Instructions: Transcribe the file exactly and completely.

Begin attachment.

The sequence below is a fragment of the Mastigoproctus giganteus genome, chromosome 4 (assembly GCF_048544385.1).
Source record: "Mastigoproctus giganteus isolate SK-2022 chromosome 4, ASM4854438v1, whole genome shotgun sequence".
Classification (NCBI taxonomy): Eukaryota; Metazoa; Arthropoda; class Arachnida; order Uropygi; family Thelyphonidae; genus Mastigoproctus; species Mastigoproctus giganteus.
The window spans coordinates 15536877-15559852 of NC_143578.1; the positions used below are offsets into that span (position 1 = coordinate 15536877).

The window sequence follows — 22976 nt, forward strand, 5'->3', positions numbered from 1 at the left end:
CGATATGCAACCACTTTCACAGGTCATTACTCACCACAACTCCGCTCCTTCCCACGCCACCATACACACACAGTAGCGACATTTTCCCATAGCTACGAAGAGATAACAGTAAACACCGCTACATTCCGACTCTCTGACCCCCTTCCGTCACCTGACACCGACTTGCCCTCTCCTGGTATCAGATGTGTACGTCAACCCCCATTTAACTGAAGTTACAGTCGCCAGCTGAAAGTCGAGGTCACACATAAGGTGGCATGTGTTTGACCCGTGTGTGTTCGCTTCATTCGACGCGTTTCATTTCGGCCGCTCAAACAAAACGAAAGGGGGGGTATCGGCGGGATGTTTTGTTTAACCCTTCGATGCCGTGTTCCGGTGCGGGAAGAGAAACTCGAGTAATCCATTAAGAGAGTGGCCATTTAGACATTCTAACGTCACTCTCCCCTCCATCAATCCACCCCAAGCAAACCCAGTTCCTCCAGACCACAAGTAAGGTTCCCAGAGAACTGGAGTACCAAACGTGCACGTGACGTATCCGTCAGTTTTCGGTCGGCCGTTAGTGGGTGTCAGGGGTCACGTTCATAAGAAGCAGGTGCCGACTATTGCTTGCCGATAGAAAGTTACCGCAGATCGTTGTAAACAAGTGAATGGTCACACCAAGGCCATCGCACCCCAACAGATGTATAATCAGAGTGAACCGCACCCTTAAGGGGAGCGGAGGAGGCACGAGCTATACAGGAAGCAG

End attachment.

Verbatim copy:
The sequence below is a fragment of the Mastigoproctus giganteus genome, chromosome 4 (assembly GCF_048544385.1).
Source record: "Mastigoproctus giganteus isolate SK-2022 chromosome 4, ASM4854438v1, whole genome shotgun sequence".
Classification (NCBI taxonomy): Eukaryota; Metazoa; Arthropoda; class Arachnida; order Uropygi; family Thelyphonidae; genus Mastigoproctus; species Mastigoproctus giganteus.
The window spans coordinates 15536877-15559852 of NC_143578.1; the positions used below are offsets into that span (position 1 = coordinate 15536877).

The window sequence follows — 22976 nt, forward strand, 5'->3', positions numbered from 1 at the left end:
CGATATGCAACCACTTTCACAGGTCATTACTCACCACAACTCCGCTCCTTCCCACGCCACCATACACACACAGTAGCGACATTTTCCCATAGCTACGAAGAGATAACAGTAAACACCGCTACATTCCGACTCTCTGACCCCCTTCCGTCACCTGACACCGACTTGCCCTCTCCTGGTATCAGATGTGTACGTCAACCCCCATTTAACTGAAGTTACAGTCGCCAGCTGAAAGTCGAGGTCACACATAAGGTGGCATGTGTTTGACCCGTGTGTGTTCGCTTCATTCGACGCGTTTCATTTCGGCCGCTCAAACAAAACGAAAGGGGGGGTATCGGCGGGATGTTTTGTTTAACCCTTCGATGCCGTGTTCCGGTGCGGGAAGAGAAACTCGAGTAATCCATTAAGAGAGTGGCCATTTAGACATTCTAACGTCACTCTCCCCTCCATCAATCCACCCCAAGCAAACCCAGTTCCTCCAGACCACAAGTAAGGTTCCCAGAGAACTGGAGTACCAAACGTGCACGTGACGTATCCGTCAGTTTTCGGTCGGCCGTTAGTGGGTGTCAGGGGTCACGTTCATAAGAAGCAGGTGCCGACTATTGCTTGCCGATAGAAAGTTACCGCAGATCGTTGTAAACAAGTGAATGGTCACACCAAGGCCATCGCACCCCAACAGATGTATAATCAGAGTGAACCGCACCCTTAAGGGGAGCGGAGGAGGCACGAGCTATACAGGAAGCAG